In an effort to better understand Parkinson’s, researchers have repeatedly analysed data from large epidemiological studies in order to gain insight into factors that could have a possible causal influence in the development of the condition.
This week a manuscript was made available on the preprint website BioRxiv that provided us with a large database of information about aspects of life that are associated with increased incidence of Parkinson’s.
Some new associations have been made… and some of them are intriguing, while others are simply baffling!
In today’s post, we will have a look at what has been learnt from epidemiological research on Parkinson’s, and then discuss the new research and what it could mean for Parkinson’s.
What are the differentiators? Source: Umweltbundesamt
What makes me different from you?
Other than my ridiculous height and the freakishly good looks, that is. What influential factors have resulted in the two of us being so different?
Yes, there is the genetics component playing a role, sure. 7,500 generations of homo sapien has resulted in a fair bit of genetic variation across the species (think red hair vs brown hair, dark skin vs light skin, tall Scandinavians vs African pygmies, etc). And then there are aspects like developmental noise and epigenetics (factors that cause modifications in gene activity rather than altering the genetic code itself).
And over-riding all of this, is a bunch of other stuff that we generally refer to simply as ‘life’. Habits and routines, likes and dislikes, war and famine, etc. The products of how we interact with the environment, and how it interacts with us.
But which of all these factors plays a role in determining our ultimate outcome?
It is a fascinating question. One that absorbs a large area of medical research, particularly with regards to factors that could be influential in causing a specific chronic conditions.
What does this have to do with Parkinson’s?
Last week a new piece of Parkinson’s disease research has been widely discussed in the media.
It involves Hepatitis – the viral version of it at least.
In today’s post we will review the research and discuss what it may mean for Parkinson’s disease.
A lewy body (brown with a black arrow) inside a cell. Source: Cure Dementia
A definitive diagnosis of Parkinson’s disease can only be made at the postmortem stage with an examination of the brain. Until that moment, all cases of Parkinson’s disease are ‘suspected’.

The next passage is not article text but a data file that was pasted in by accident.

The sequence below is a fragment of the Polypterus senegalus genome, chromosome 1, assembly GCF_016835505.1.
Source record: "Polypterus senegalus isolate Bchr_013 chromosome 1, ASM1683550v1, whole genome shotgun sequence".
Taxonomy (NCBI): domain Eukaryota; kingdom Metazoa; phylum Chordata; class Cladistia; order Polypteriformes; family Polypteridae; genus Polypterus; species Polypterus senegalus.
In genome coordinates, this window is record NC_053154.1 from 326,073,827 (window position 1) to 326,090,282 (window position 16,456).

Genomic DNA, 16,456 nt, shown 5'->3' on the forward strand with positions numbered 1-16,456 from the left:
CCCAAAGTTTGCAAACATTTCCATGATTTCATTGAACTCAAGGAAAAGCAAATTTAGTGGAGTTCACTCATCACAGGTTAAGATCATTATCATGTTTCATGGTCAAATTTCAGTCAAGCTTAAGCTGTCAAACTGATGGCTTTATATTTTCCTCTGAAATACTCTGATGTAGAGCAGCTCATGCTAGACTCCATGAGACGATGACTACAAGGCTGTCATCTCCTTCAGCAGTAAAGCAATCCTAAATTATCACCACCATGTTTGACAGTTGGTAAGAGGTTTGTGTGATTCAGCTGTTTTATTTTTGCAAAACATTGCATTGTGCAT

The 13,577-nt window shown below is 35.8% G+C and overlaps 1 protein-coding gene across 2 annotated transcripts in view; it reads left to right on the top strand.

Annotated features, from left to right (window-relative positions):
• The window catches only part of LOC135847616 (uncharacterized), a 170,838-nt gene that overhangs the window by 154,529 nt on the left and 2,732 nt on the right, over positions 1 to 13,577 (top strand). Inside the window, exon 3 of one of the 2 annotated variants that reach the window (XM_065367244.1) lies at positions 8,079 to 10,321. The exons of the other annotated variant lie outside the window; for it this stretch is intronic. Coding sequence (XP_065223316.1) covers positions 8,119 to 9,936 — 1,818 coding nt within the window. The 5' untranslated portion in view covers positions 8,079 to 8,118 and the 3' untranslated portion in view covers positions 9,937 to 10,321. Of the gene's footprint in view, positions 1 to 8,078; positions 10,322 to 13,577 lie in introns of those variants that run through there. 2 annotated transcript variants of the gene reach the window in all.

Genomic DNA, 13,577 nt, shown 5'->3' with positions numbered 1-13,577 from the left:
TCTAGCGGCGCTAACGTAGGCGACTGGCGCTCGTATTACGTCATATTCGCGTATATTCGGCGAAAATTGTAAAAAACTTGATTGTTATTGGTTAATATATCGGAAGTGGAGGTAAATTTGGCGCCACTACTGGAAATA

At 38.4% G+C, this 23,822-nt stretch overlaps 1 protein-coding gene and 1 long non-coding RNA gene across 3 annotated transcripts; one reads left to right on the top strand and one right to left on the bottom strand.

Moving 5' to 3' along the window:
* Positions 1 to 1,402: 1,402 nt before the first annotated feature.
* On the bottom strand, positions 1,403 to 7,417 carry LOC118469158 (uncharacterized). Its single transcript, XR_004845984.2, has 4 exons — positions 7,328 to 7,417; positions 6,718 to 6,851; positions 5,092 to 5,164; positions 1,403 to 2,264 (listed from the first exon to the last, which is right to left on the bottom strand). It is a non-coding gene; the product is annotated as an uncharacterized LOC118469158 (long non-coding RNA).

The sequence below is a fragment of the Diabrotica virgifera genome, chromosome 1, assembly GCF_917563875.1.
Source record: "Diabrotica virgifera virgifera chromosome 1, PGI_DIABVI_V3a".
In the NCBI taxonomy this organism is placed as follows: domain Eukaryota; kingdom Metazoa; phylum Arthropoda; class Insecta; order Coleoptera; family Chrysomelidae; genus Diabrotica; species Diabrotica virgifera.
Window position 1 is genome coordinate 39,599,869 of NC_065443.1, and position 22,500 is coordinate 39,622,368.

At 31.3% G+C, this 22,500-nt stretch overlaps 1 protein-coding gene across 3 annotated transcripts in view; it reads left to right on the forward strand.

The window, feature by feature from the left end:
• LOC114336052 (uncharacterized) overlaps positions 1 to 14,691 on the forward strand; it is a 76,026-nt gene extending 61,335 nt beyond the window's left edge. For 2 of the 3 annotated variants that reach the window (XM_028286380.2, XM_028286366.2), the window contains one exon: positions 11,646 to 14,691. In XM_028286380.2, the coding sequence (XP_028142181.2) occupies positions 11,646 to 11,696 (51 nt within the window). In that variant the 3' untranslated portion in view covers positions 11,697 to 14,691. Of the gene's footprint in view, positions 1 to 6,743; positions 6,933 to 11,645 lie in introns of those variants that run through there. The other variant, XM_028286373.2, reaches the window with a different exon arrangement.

Critical to that postmortem diagnosis is the presence of circular shaped, dense clusters of proteins, called Lewy bodies (see the image above for a good example).
What causes Lewy bodies? We don’t know, but many people have theories.
This is Friedrich Heinrich Lewy (1885-1950).
Friedrich Lewy. Source: Lewy Body Society
As you can probably guess, Friedrich was the first to discover the ‘Lewy body’. His finding came by examining the brains of 85 people who died with Parkinson’s disease between 1908 – 1923.
In 1931, Friedrich Lewy read a paper at the International Congress of Neurology in Bern. During that talk he noted the similarities between the circular inclusions (called ‘negri bodies’) in the brains of people who suffered from rabies and his own Lewy bodies (observed in Parkinson’s disease).
A Negri body in a cell affected by rabies (arrow). Source: Nethealthbook
Given the similarities, Lewy proposed a viral cause for Parkinson’s disease.
Now, the idea that Parkinson’s disease could have a viral component has existed for a long time – even before Lewy made his conclusion. As we have previous mentioned, theories of viral causes for Parkinson’s have been circulating ever since the 1918 flu pandemic (Click here to read our post on this topic).
An example of post-encephalitic Parkinsonism. Source: Baillement
About the same time as the influenza virus was causing havoc around the world, another condition began to appear called ‘encephalitis lethargica‘ (also known as post-encephalitic Parkinsonism). This disease left many of the victims in a statue-like condition, both motionless and speechless – similar to Parkinson’s disease. Initially, it was assumed that the influenza virus was the causal factor, but more recent research has left us not so sure anymore.
Since then there, however, has been additional bits of evidence suggesting a viral role in Parkinson’s disease. Such as this report: